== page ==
Issus coleoptratus Adult 3-4mm long, nymph on human skin on the right
The planthoppers are poorly studied in comparison with other Auchenorrhyncha. They feed on sap in the phloem tubes of plants, and some are very host species-specific, while others are more catholic in their tastes. Some make use of wax to protect nymphs and eggs. It has recently been shown that they use an abdominal organ2 to communicate through vibrations on the plan surface. Cicadas (also in the Auchenorrhyncha) are much bigger relatives which make extensive use of loud "songs" using abdominal structures. The only British cicada, once found in the New Forest, has not been recorded since the 1990s.
European species mostly have only one or two generations a year and they overwinter as nymphs or eggs. Around the world examples of species are known with wingless as well as winged forms, linked to rapid reproduction on a favourable host plant.
Role of planthoppers in gardens
Planthoppers are part of the diverse range of plant feeding insects in gardens and do not cause any problems in Britain and Ireland. Some species can be vectors for some plant diseases such as phytoplasmas
. and where it occurs (not Britain) the bacterial disease Xylella.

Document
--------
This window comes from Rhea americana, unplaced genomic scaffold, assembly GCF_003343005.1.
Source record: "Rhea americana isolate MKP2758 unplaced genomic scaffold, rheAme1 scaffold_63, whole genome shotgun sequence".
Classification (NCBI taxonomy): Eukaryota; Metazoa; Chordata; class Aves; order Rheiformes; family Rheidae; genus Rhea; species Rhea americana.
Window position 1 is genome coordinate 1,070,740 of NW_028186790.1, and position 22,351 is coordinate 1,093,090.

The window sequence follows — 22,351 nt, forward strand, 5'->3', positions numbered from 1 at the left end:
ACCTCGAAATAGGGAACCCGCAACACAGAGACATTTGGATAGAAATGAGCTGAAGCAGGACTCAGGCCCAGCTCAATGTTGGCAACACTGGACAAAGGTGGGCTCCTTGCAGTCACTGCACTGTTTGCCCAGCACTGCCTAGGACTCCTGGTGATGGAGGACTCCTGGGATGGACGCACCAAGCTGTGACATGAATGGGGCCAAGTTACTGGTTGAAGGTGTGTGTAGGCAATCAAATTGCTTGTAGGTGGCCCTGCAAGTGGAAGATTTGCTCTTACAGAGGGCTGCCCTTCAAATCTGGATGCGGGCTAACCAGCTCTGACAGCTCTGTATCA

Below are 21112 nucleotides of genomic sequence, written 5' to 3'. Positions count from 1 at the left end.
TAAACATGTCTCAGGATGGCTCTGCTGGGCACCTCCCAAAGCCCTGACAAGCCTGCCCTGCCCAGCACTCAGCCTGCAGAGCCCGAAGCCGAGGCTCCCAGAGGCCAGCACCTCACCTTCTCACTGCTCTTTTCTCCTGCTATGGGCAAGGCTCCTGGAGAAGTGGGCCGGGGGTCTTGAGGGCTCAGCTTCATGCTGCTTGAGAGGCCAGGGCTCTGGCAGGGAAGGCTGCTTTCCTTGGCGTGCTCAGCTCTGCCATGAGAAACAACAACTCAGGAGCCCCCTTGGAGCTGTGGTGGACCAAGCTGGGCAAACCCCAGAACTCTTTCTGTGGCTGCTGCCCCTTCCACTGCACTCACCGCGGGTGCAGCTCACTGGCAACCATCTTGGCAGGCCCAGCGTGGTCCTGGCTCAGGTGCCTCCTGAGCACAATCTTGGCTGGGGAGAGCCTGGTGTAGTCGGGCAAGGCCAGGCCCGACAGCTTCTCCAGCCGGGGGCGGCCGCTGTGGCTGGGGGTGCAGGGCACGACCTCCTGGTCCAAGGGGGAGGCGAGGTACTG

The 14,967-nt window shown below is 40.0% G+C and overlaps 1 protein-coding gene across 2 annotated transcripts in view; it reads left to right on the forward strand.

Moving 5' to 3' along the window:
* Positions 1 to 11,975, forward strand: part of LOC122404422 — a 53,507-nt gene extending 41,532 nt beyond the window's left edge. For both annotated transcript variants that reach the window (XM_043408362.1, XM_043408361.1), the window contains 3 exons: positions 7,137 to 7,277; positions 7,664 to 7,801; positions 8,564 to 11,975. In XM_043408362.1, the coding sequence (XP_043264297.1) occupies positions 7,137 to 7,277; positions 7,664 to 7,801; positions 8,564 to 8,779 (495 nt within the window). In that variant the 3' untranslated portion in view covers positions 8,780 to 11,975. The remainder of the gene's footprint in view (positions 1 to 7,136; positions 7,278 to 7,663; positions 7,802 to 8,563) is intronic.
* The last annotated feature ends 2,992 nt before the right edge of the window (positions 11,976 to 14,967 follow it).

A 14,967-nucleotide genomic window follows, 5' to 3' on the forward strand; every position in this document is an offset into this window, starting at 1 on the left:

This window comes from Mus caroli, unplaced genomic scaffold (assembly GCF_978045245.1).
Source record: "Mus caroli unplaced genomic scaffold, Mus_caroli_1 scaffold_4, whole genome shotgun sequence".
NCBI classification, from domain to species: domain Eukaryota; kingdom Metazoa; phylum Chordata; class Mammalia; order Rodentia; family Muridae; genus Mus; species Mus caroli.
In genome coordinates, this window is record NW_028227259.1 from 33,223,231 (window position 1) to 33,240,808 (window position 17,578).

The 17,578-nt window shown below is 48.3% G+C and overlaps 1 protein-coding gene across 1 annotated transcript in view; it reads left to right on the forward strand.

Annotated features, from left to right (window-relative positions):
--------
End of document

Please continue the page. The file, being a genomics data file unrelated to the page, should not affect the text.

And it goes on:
The planthoppers are an excellent example of an overlooked group where a keen citizen-scientist could make significant discoveries about garden species and their ecology in general. They would have to be very keen, because species identification is difficult in this group!
Other sources of information
1. Burrows, M. and G. Sutton. 2013. Interacting Gears Synchronize Propulsive Leg Movements in a Jumping Insect. Science 13 September 2013: Vol. 341 no. 6151 pp. 1254-1256 Available here
2. Davranoglou L-R, Cicirello A, Taylor GK, Mortimer B (2019) Planthopper bugs use a fast, cyclic elastic recoil mechanism for effective vibrational communication at small body size. PLoS Biol 17(3): e3000155. Available here
Drafted by Steve Head, reviewed by Andrew Salisbury.